Sometimes there is no better metaphor for a period in one’s life than rain. There’s the spring shower, where it’s grey for a day and everything blooms come the next. There’s the summer thunderstorm, which is often dark, loud, and scary. It seems to last forever, stretching deep into the night and keeping you awake, hiding under your covers. There’s the autumn rain, where there’s wind stripping the trees of their bright, colorful leaves and giving arid farmlands a sigh of relief until harvesting ends. And further, there’s the wintry rain, sometimes frozen, hammering on the roofs of homes and offices, shattering on windshields and pelting pedestrians; and when the rain stops, the path can be treacherous, well into the following days and weeks.
There is beauty in rain that no other weather has. There are so many conditions that can coalesce into something beautiful, or into an absolute terror.
In the late summer, each raindrop that falls onto the parking lot evaporates from the absorbed heat of the asphalt. The sweet vapors flow through your nose, giving a subtle nudge to your brain to recognize how amazing its natural talent of cleaning the air of its impurities and pollutants really is. The realization that despite human expansion, we have no control over the weather and that only it can undo so much of our contamination is both humbling and frightening. It leaves one literally awful.
Even the long, dark winters of the Pacific Northwest are beautiful. The sound of the rain against the rooftops and streets, mimicking its mother ocean’s waves breaking against beaches, can lull one to sleep at night or provide a soundtrack for busy afternoons at work and romantic evenings.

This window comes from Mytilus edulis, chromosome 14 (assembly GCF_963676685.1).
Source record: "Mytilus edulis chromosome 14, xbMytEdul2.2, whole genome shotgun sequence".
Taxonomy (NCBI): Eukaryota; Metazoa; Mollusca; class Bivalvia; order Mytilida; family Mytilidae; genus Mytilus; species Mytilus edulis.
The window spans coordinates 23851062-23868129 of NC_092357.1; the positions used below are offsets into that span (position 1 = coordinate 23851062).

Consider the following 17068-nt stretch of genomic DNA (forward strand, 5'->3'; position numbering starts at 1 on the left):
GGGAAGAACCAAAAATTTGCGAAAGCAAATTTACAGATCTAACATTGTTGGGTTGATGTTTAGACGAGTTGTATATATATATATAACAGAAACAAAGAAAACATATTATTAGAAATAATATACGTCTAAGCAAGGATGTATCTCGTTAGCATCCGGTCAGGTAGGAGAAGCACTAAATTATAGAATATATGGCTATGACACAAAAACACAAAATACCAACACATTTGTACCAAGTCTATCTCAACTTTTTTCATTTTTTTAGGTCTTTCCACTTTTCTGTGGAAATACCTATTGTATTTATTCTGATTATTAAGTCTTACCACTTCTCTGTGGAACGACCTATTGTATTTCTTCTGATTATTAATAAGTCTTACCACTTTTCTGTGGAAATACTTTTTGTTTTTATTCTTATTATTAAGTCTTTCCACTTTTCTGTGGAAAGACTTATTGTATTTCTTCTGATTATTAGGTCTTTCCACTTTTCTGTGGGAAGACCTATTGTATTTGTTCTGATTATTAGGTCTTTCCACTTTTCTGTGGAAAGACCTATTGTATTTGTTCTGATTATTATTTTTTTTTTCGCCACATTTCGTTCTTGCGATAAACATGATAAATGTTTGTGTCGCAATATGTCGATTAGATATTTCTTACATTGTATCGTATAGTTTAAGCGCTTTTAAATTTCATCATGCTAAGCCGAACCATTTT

And perhaps the most amazing, when you think about all of the factors and extremes that contribute to it happening, is every single rainbow. The sun burns at several thousand degrees to throw visible radiation in every conceivable direction, and a few of those photons make it to Earth, slip through her atmosphere, break through the rainclouds, strike the raindrops at just the right angle, refract through it, and strike the back of your eye, turning into pulses of electricity, showing amazingly bright, saturated hues across the entire spectrum in your brain to your soul.
After the rain hits the ground, it drains away, from capillaries, to larger and larger waterways, until it hits a river like the mighty Columbia, and flows back into the ocean, only to take the journey again—someday.
Though today is a sunny one in my part of Oregon, winds are calm and our high is set to be around 54°F. A nice day for Thanksgiving in America.
Gods know I have a lot to be thankful for. But in particular, I’m grateful for being alive, for knowing the people I know, for my family and friends, whether living or absent, and for everyone who works around the globe on everything from computers and medicine to water treatment and milling so I don’t have to.
And I’m grateful my friend is still alive. The world would not be as bright of a place without you.
The rain may come, but it doesn’t stay forever.